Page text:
Datacards are harder to come across – even if you have the Collectable Detector at Level 3. There are so many items to find that it’s hard to know which ones contribute to the Datacard – there isn’t a filter option.
If you’re playing chronologically, like I did, I recommend getting the one on Coruscant in the Federal District. This is a good way to get started. You can do this after Episode 1: The Phantom Menace, and it only requires a Jedi, which should have been unlocked. If you go West from the landing platform in the Federal District, you should come across two locked doors. When you get there, you should be able to get down underneath and behind the building. Follow the path to two buttons. Stand on one and use the Force to move a box onto the other. “Hey presto!” as they say. You have collected a Datacard. The coordinates should be -47.7, -0.3, 50.6. You can check by pausing the game and looking in the bottom left corner of the Menu.
LEGO games have always included wacky and fun elements. If you have the Datacards to spare (there are 19 in total), purchase some of the more fun Extras. You can turn your characters into holograms with Hologram Mode or, even better, turn all Civilians into GNK droids – “GONK!” These are generally cheaper than the Stud Multipliers but less practical than others. Still, they can make your playing experience a lot more fun!
My favorite Extra (although all of them are gold) is Pew Pew. It changes all blaster sound effects to voice recordings. Run around and play LEGO Star Wars just like you did as a child with your LEGO sets. It’s closely followed by Cantina Music, which plays the Mos Eisley Cantina theme on repeat. Be warned; this will be stuck in your head for the next month.
If you have watched Star Wars, there are a variety of weapons available, from the lightsaber to the Gaffi Stick wielded by Tusken Raiders. This is no different in LEGO Star Wars.
In contrast to the previous LEGO Star Wars games, every character can now attack (including droids).
Jedi and Sith have lightsabers of various styles and colors – Rey (Sith) even has that FANCY double-bladed lightsaber thing. Chewy has his Bowcaster. Use the in-game Upgrades to increase the power.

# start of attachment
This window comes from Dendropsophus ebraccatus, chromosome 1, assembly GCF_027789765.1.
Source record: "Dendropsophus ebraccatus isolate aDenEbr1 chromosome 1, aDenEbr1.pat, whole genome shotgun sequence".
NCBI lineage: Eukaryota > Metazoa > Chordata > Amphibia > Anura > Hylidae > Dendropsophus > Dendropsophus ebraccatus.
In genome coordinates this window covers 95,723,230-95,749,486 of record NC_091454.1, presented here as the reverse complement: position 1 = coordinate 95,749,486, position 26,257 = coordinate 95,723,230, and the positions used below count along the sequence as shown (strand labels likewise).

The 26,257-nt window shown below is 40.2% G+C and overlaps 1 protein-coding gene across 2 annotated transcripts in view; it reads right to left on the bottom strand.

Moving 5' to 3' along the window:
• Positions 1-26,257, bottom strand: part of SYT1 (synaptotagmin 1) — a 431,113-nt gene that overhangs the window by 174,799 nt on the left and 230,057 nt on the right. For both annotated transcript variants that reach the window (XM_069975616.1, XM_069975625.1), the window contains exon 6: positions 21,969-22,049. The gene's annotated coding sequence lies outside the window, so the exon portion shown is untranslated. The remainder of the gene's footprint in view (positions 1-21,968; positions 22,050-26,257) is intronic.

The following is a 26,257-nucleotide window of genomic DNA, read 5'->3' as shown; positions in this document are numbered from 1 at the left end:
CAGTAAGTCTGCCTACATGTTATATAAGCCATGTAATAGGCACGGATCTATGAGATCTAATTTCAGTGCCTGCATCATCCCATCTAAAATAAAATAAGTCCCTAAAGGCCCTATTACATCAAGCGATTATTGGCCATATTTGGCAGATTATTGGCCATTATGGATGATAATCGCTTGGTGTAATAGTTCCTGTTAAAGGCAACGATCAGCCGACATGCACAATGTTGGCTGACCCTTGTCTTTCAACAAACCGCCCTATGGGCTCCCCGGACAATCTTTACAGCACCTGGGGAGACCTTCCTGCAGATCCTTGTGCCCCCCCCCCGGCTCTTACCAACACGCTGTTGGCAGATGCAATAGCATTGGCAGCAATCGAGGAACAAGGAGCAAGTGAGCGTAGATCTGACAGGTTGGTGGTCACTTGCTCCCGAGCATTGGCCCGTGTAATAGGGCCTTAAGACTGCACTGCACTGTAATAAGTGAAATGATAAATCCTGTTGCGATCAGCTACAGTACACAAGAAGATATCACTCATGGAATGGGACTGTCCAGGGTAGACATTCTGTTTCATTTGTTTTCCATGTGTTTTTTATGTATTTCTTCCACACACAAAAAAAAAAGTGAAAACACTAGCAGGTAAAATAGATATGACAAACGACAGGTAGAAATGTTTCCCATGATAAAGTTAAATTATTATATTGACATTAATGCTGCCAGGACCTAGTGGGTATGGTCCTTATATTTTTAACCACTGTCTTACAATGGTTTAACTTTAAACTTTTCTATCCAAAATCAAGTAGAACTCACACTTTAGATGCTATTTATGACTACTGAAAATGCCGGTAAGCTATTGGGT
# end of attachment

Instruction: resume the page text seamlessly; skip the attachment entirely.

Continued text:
Grenades, thrown by the villain class, are also a great addition. They’re a great way to start if you want to destroy a room quickly. Lob them all around to find where the studs and build opportunities are.
Bounty Hunters have Rapid Fire Weapons, used to destroy the gold objects around the map.
However, having said all this, blasters now have an advantage, in my opinion. It is usually an instant kill if you hit a character in the head. If they’re wearing a helmet, your first shot knocks it off, but the second hit will kill them. Overall, this makes blasters very powerful, including at long range.
This isn’t the case for Bosses, as that would be a brief and boring battle.
LEGO Star Wars: The Complete Saga
I still feel that The Complete Saga is the best LEGO game TT has ever come out with. The Skywalker Saga comes oh-so close, and it’s a brilliant game in its own right. However, I can’t help but feel that The Complete Saga has a clear and obvious identity. It’s not trying to be overcomplicated or too flashy. Those things aren’t necessarily bad, of course, but they’re part of what makes a LEGO game a LEGO game.
With The Complete Saga, you still get your fix of LEGO and Star Wars. You still get to experience the goofiness and pure joy that define a LEGO game. But it’s all more simple (in a good way).
I’d argue that, if The Skywalker Saga isn’t for you or you’re looking for something similar, you can’t beat the classic. Well, the combination of the two classics, I suppose. You can find used copies for quite literally $2 or $3.